James Farmer Multicultural Center
Human Rights Film Series 2017-2018
As part of our ongoing commitment to social justice and honoring the legacy of Dr. James Farmer, the James Farmer Multicultural Center proudly presents the Human Rights Film Series. The Human Rights Film Series features films and documentaries dealing with issues and topics such as the rights of undocumented immigrants, the struggles of indigenous peoples to reclaim their cultures, and the crucial and significant role women played during the Civil Rights Movement.
All film screenings will be free and open to the public. For more information, please contact the James Farmer Multicultural Center at 540/654-1044 or via email at firstname.lastname@example.org.
Tuesday, October 24 | 6 p.m. | Capital Room, University Center
Alternately humorous and poignant, The OUT List features a diverse cross-section of accomplished leaders from entertainment, business, sports and public service sharing intimate stories on childhood, understanding gender and sexuality, building careers while out and reflecting on the challenges still facing the LGBT community. Against the backdrop of historic Supreme Court hearings on same-sex marriage and financial equality, subjects recall joyous moments of acceptance and romance, along with painful instances of intolerance and discrimination, offering unique modern perspectives on being out in America.
A River Between Us
Wednesday, November 13 | 6 p.m. | Colonnade Room, University Center
A RIVER BETWEEN US documents the largest river restoration project in American history. Nearly three hundred miles in length, flowing from southern Oregon to northern California, the vast communities of the Klamath River have been feuding over its water for generations, and as a result, bad blood has polluted their river and their relationships equally.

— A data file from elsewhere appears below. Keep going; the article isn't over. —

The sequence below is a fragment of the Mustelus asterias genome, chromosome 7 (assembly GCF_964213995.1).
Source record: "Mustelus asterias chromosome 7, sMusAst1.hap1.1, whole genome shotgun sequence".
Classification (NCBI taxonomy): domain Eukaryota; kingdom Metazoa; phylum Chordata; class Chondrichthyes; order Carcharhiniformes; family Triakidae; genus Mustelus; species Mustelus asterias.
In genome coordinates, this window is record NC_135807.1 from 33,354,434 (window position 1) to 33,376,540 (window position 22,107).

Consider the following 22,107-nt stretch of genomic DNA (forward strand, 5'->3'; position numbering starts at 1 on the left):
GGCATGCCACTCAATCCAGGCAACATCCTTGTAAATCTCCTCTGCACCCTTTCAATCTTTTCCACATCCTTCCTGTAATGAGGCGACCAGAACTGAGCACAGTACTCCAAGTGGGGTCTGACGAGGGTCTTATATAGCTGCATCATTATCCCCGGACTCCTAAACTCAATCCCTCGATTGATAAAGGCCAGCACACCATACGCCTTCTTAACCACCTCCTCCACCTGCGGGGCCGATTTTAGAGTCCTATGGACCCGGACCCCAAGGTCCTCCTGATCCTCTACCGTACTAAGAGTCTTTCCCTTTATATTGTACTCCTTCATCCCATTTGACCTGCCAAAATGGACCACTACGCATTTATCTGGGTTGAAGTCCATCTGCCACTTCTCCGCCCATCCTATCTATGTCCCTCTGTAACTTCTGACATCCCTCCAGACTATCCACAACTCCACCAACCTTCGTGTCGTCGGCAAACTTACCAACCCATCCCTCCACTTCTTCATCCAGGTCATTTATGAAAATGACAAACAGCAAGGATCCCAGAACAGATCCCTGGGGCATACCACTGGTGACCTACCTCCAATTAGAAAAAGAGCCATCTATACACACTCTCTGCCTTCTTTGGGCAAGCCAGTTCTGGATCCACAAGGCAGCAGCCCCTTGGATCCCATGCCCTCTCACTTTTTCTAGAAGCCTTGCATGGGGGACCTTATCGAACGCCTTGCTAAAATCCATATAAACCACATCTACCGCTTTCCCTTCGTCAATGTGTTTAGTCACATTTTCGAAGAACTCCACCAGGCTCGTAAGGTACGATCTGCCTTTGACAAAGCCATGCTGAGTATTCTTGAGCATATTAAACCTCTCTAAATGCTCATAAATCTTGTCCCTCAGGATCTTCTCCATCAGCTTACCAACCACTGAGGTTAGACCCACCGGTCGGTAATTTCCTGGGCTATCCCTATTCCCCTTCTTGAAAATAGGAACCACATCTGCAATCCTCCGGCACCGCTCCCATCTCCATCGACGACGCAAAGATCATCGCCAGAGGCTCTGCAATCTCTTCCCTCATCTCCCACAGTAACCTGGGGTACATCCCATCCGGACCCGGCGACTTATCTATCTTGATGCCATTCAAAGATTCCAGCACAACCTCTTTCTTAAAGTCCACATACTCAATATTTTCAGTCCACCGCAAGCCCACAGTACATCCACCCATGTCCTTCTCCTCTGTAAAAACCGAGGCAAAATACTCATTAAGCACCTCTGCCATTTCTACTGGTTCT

I Am Not Your Negro
Thursday, February 1 | 6 p.m. | Room 412, Lee Hall
In 1979, James Baldwin wrote a letter to his literary agent describing his next project, “Remember This House.” The book was to be a revolutionary, personal account of the lives and assassinations of three of his close friends: Medgar Evers, Malcolm X and Martin Luther King, Jr. At the time of Baldwin’s death in 1987, he left behind only 30 completed pages of this manuscript. Filmmaker Raoul Peck envisions the book James Baldwin never finished.
Tuesday, March 13 | 5:30 p.m. | Colonnade Room, University Center
From her childhood bedroom in the Chicago suburbs, an American teenage girl uses social media to run the revolution in Syria. Armed with Facebook, Twitter, Skype and cameraphones, she helps her social network in Damascus and Homs braves snipers and shelling in the streets and the world the human rights atrocities of one of the most brutal dictators. But as the revolution rages on, everyone in the network must decide what is the most effective way to fight a dictator: social media or AK-47s.
For more information please contact the James Farmer Multicultural Center at 540-654-1044 or email email@example.com.